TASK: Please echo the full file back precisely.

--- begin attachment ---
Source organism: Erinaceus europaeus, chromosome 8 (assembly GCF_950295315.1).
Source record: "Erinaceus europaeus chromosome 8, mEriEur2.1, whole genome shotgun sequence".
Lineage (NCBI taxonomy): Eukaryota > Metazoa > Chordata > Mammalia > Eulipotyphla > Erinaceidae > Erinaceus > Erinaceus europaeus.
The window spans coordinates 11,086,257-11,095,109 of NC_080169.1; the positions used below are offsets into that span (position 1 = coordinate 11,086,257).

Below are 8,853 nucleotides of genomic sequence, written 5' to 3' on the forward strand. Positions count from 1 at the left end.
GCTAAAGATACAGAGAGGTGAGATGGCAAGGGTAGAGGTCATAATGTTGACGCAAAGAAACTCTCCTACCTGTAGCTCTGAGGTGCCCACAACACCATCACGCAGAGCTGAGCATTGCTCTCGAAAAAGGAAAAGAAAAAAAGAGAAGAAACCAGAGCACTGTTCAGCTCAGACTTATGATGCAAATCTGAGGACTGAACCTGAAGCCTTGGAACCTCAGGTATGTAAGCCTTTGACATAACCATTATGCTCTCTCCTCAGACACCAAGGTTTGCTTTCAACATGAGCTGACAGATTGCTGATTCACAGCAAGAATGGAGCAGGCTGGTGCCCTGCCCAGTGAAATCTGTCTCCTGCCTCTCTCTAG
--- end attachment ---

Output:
Source organism: Erinaceus europaeus, chromosome 8 (assembly GCF_950295315.1).
Source record: "Erinaceus europaeus chromosome 8, mEriEur2.1, whole genome shotgun sequence".
Lineage (NCBI taxonomy): Eukaryota > Metazoa > Chordata > Mammalia > Eulipotyphla > Erinaceidae > Erinaceus > Erinaceus europaeus.
The window spans coordinates 11,086,257-11,095,109 of NC_080169.1; the positions used below are offsets into that span (position 1 = coordinate 11,086,257).

Below are 8,853 nucleotides of genomic sequence, written 5' to 3' on the forward strand. Positions count from 1 at the left end.
GCTAAAGATACAGAGAGGTGAGATGGCAAGGGTAGAGGTCATAATGTTGACGCAAAGAAACTCTCCTACCTGTAGCTCTGAGGTGCCCACAACACCATCACGCAGAGCTGAGCATTGCTCTCGAAAAAGGAAAAGAAAAAAAGAGAAGAAACCAGAGCACTGTTCAGCTCAGACTTATGATGCAAATCTGAGGACTGAACCTGAAGCCTTGGAACCTCAGGTATGTAAGCCTTTGACATAACCATTATGCTCTCTCCTCAGACACCAAGGTTTGCTTTCAACATGAGCTGACAGATTGCTGATTCACAGCAAGAATGGAGCAGGCTGGTGCCCTGCCCAGTGAAATCTGTCTCCTGCCTCTCTCTAG